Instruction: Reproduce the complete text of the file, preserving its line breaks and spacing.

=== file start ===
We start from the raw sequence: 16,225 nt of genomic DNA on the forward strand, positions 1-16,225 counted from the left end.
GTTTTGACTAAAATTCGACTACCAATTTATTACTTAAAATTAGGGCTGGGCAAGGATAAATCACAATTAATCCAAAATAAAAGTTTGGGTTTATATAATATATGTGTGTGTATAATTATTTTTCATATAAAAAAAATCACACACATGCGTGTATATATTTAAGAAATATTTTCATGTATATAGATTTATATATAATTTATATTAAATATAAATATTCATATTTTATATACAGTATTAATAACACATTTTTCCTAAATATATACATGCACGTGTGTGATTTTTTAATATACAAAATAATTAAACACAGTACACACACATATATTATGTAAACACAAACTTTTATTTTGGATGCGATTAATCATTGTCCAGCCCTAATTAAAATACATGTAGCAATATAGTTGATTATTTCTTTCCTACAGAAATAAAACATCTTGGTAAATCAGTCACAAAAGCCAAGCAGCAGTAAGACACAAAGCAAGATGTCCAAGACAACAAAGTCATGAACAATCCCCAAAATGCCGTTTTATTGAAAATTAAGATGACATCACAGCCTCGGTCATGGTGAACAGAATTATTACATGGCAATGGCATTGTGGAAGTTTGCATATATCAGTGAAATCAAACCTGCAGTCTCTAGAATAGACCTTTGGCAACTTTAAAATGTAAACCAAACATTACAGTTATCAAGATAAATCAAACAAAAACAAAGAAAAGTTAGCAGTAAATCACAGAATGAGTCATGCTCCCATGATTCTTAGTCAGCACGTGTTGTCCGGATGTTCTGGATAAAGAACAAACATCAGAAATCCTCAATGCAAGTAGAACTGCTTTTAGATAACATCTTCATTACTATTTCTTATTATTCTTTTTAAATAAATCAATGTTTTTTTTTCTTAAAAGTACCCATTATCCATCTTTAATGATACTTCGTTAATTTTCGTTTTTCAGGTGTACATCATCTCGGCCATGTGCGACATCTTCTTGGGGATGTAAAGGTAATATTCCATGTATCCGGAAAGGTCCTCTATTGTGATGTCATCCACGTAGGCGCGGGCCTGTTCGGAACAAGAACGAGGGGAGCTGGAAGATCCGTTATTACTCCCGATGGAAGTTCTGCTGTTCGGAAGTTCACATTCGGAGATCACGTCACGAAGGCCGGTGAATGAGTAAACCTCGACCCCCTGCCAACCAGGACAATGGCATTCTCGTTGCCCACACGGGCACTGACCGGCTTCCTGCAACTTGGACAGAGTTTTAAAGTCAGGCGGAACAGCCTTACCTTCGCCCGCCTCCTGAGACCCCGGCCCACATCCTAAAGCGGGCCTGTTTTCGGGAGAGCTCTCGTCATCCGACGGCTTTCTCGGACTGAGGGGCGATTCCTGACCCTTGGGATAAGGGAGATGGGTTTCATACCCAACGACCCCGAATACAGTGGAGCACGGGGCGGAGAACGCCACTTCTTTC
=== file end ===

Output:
We start from the raw sequence: 16,225 nt of genomic DNA on the forward strand, positions 1-16,225 counted from the left end.
GTTTTGACTAAAATTCGACTACCAATTTATTACTTAAAATTAGGGCTGGGCAAGGATAAATCACAATTAATCCAAAATAAAAGTTTGGGTTTATATAATATATGTGTGTGTATAATTATTTTTCATATAAAAAAAATCACACACATGCGTGTATATATTTAAGAAATATTTTCATGTATATAGATTTATATATAATTTATATTAAATATAAATATTCATATTTTATATACAGTATTAATAACACATTTTTCCTAAATATATACATGCACGTGTGTGATTTTTTAATATACAAAATAATTAAACACAGTACACACACATATATTATGTAAACACAAACTTTTATTTTGGATGCGATTAATCATTGTCCAGCCCTAATTAAAATACATGTAGCAATATAGTTGATTATTTCTTTCCTACAGAAATAAAACATCTTGGTAAATCAGTCACAAAAGCCAAGCAGCAGTAAGACACAAAGCAAGATGTCCAAGACAACAAAGTCATGAACAATCCCCAAAATGCCGTTTTATTGAAAATTAAGATGACATCACAGCCTCGGTCATGGTGAACAGAATTATTACATGGCAATGGCATTGTGGAAGTTTGCATATATCAGTGAAATCAAACCTGCAGTCTCTAGAATAGACCTTTGGCAACTTTAAAATGTAAACCAAACATTACAGTTATCAAGATAAATCAAACAAAAACAAAGAAAAGTTAGCAGTAAATCACAGAATGAGTCATGCTCCCATGATTCTTAGTCAGCACGTGTTGTCCGGATGTTCTGGATAAAGAACAAACATCAGAAATCCTCAATGCAAGTAGAACTGCTTTTAGATAACATCTTCATTACTATTTCTTATTATTCTTTTTAAATAAATCAATGTTTTTTTTTCTTAAAAGTACCCATTATCCATCTTTAATGATACTTCGTTAATTTTCGTTTTTCAGGTGTACATCATCTCGGCCATGTGCGACATCTTCTTGGGGATGTAAAGGTAATATTCCATGTATCCGGAAAGGTCCTCTATTGTGATGTCATCCACGTAGGCGCGGGCCTGTTCGGAACAAGAACGAGGGGAGCTGGAAGATCCGTTATTACTCCCGATGGAAGTTCTGCTGTTCGGAAGTTCACATTCGGAGATCACGTCACGAAGGCCGGTGAATGAGTAAACCTCGACCCCCTGCCAACCAGGACAATGGCATTCTCGTTGCCCACACGGGCACTGACCGGCTTCCTGCAACTTGGACAGAGTTTTAAAGTCAGGCGGAACAGCCTTACCTTCGCCCGCCTCCTGAGACCCCGGCCCACATCCTAAAGCGGGCCTGTTTTCGGGAGAGCTCTCGTCATCCGACGGCTTTCTCGGACTGAGGGGCGATTCCTGACCCTTGGGATAAGGGAGATGGGTTTCATACCCAACGACCCCGAATACAGTGGAGCACGGGGCGGAGAACGCCACTTCTTTC